Despite what the mainstream media and noisy social justice warriors may tell you, many same-sex marriage supporters also want the issue to be decided by the people.
Journalist Paul Murray, himself a strong supporter of same-sex marriage, took a sober view of the debate.
It appears that those pushing for same-sex marriage fall mainly into two camps: those with a legitimate grievance about equality and those tedious virtue-signallers who pile on to any popular social issue.
A recent Essential Media poll showed that in July 2017, 46% of Australians wanted a plebiscite, a significant increase from the 39% who said the same in September 2016. Currently, just 39% wanted the issue decided by politicians, which has dropped from 48% as reported in September of last year.
Murray argued that “social changes such as this with a strong moral and religious component should be decided by the people directly.” This is exactly what the silent majority has been saying – that the issue is far too important for politicians to decide, because there are serious consequences for ALL Australians.
The reasons for my lack of ardour are several. First, I think that important social changes such as this with a strong moral and religious component should be decided by the people directly.
Second, I’m curious about the rush for something in which young Australians are generally showing a declining interest. Marriage as an institution is in steady decline, while the divorce rate is climbing. The marriage rate per 1000 Australians was 6.1 in 1995, 5.4 in 2011 and 4.8 on the most recent count.
And third, I resent the bullying and foot-stamping that has taken over the political debate and the crass politicking of Opposition Leader Bill Shorten in his demands that politicians should decide the matter when he knows supporting the Government’s plebiscite would provide a solution. We all know Labor declined to take action in office.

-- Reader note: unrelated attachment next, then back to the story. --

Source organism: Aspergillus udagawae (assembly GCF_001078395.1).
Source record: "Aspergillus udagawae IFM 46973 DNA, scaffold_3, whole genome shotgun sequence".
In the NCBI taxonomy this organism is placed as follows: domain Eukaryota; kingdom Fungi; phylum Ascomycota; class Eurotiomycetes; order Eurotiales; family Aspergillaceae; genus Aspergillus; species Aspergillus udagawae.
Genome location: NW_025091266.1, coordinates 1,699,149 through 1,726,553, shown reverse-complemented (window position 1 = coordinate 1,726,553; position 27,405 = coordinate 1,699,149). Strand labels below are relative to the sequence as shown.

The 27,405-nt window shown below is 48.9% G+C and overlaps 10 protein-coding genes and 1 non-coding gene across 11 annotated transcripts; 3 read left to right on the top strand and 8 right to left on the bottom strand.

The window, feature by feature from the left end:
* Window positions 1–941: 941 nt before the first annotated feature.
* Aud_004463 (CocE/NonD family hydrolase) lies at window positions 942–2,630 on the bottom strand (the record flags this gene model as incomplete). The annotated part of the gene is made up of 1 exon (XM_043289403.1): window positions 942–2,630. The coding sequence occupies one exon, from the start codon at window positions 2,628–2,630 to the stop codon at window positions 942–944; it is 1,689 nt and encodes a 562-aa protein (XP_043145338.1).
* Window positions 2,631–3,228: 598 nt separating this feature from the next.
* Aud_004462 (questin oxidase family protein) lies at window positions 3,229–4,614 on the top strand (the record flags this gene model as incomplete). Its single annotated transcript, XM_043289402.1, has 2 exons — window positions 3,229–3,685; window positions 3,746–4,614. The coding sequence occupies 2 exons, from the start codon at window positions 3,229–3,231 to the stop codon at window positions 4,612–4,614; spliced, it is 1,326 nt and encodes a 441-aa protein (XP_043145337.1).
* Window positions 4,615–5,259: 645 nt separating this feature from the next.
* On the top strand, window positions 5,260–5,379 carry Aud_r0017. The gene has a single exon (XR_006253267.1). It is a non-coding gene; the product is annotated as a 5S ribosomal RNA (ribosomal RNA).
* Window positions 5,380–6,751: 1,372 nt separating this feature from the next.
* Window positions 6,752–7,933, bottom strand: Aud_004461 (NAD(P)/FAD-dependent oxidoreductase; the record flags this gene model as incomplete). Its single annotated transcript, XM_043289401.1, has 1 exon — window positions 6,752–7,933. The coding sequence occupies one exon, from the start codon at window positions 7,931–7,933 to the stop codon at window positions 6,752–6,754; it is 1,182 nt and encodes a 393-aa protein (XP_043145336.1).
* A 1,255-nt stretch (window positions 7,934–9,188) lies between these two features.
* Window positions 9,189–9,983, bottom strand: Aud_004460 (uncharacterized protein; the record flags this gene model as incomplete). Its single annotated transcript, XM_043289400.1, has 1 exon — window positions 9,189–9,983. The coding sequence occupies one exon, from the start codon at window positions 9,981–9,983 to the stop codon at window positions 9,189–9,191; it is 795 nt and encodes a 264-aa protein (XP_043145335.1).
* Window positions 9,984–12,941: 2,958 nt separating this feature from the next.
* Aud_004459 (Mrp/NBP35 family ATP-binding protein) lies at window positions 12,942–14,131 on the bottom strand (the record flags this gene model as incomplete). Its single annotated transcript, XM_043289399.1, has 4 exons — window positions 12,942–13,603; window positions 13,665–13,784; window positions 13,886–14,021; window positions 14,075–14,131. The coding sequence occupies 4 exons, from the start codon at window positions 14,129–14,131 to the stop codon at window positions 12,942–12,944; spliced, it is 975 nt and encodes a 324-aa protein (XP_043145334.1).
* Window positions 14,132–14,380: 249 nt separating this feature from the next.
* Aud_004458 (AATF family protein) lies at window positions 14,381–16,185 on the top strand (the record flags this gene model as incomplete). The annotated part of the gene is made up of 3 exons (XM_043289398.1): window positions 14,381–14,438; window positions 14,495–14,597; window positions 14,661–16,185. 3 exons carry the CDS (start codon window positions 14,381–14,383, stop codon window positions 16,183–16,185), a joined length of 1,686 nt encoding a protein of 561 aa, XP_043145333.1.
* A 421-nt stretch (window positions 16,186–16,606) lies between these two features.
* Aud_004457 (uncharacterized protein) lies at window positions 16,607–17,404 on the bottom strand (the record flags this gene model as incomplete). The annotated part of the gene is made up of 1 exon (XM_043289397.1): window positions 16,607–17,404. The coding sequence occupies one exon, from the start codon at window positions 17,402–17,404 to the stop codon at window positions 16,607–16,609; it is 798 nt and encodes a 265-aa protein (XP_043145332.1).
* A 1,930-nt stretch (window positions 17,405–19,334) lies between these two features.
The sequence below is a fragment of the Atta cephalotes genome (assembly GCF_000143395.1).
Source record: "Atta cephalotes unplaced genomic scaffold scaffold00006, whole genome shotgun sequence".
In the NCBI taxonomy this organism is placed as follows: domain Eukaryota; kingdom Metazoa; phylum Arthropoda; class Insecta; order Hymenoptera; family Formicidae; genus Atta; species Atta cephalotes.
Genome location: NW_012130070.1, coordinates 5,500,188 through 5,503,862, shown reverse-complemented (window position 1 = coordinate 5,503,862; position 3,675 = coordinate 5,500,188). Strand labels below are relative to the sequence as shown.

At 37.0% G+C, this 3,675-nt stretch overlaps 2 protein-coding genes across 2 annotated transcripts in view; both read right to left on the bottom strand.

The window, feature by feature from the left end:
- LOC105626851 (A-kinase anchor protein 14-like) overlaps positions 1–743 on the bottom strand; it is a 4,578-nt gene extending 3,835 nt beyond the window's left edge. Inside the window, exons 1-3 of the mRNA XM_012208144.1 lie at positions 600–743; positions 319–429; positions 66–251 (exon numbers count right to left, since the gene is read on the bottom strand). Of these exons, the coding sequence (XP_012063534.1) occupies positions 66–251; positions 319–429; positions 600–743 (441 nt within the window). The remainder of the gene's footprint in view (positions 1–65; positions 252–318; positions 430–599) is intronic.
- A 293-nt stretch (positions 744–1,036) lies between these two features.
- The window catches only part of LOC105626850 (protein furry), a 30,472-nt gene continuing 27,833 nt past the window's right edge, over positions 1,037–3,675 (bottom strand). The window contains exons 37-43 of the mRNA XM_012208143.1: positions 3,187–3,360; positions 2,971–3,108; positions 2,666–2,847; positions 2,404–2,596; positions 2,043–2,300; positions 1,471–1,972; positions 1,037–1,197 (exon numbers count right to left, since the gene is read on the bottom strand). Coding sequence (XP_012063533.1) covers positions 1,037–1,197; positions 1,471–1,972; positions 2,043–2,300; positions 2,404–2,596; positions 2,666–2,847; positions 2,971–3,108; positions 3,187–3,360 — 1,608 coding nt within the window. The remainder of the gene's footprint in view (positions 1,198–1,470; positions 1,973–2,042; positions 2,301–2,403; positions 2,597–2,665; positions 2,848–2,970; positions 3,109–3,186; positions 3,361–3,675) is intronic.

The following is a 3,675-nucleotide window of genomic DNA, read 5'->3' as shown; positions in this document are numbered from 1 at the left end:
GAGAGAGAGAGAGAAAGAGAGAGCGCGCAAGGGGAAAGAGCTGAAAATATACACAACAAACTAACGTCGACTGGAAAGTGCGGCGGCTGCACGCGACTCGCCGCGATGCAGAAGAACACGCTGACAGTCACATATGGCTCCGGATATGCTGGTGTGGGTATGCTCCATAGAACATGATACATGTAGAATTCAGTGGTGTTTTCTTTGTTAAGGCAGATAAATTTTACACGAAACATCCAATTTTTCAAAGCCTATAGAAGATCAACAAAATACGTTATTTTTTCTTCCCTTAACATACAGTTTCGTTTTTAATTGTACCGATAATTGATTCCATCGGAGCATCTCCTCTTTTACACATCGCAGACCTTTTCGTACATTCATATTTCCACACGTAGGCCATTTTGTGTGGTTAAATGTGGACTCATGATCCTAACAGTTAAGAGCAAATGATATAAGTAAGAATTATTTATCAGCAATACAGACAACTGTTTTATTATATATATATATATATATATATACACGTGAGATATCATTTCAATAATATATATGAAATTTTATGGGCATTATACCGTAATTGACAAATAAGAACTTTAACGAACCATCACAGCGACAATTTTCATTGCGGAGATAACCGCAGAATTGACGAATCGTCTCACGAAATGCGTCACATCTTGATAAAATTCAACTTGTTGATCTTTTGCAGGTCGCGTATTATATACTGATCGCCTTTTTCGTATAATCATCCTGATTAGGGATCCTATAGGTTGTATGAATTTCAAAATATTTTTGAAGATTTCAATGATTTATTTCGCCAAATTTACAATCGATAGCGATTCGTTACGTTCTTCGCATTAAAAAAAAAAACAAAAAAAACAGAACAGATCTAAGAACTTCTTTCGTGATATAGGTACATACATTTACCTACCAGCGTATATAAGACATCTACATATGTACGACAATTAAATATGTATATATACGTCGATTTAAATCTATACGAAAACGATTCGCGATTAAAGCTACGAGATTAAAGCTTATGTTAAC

Many have expressed concern at the possibility of “homophobic” abuse that could stem from having a public debate on marriage. Such claims demean all Australians and particularly the LGBTI community, as fragile individuals who cannot engage in civil discourse. Murray addressed such criticisms:
As a journalist, I am also dismayed that some in the media push the phoney view that a plebiscite would be “divisive” when we should welcome robust, open debates on all issues to lead to informed decisions.
Senator David Leyonhjelm – also a supporter of same-sex marriage – wrote that opposing the plebiscite because the debate could be harmful was itself “stereotypical, if not homophobic”.
A plebiscite was never my preferred method of going about it, but I voted in favour because I believe that a liberal democratic society like ours can stand the strain of open debate, with room left over to celebrate at the end. All the feedback from Ireland is that it was a positive experience overall.
Sad to say, both Labor and the Greens love talking about same-sex marriage so much they don’t actually want to achieve it. Both know that while the issue drags on, it allows them to rally support and accuse the Coalition of being opposed.
To reinforce that, they came up with an argument that relies on a remarkably stereotypical, if not homophobic, premise — that gay and lesbian people are just too fragile to countenance a public debate.
Simply put, the people want to decide on this issue, including those who want to see marriage redefined. As much as some pro-same-sex marriage activists claim that politicians just need to “get on with it”, there is much more at stake than simply legalising same-sex marriages. Redefining marriage poses a tremendous change to the fabric of our society, which has been founded on man-woman marriage for thousands of years.
This issue is too important for politicians to decide. Support the plebiscite!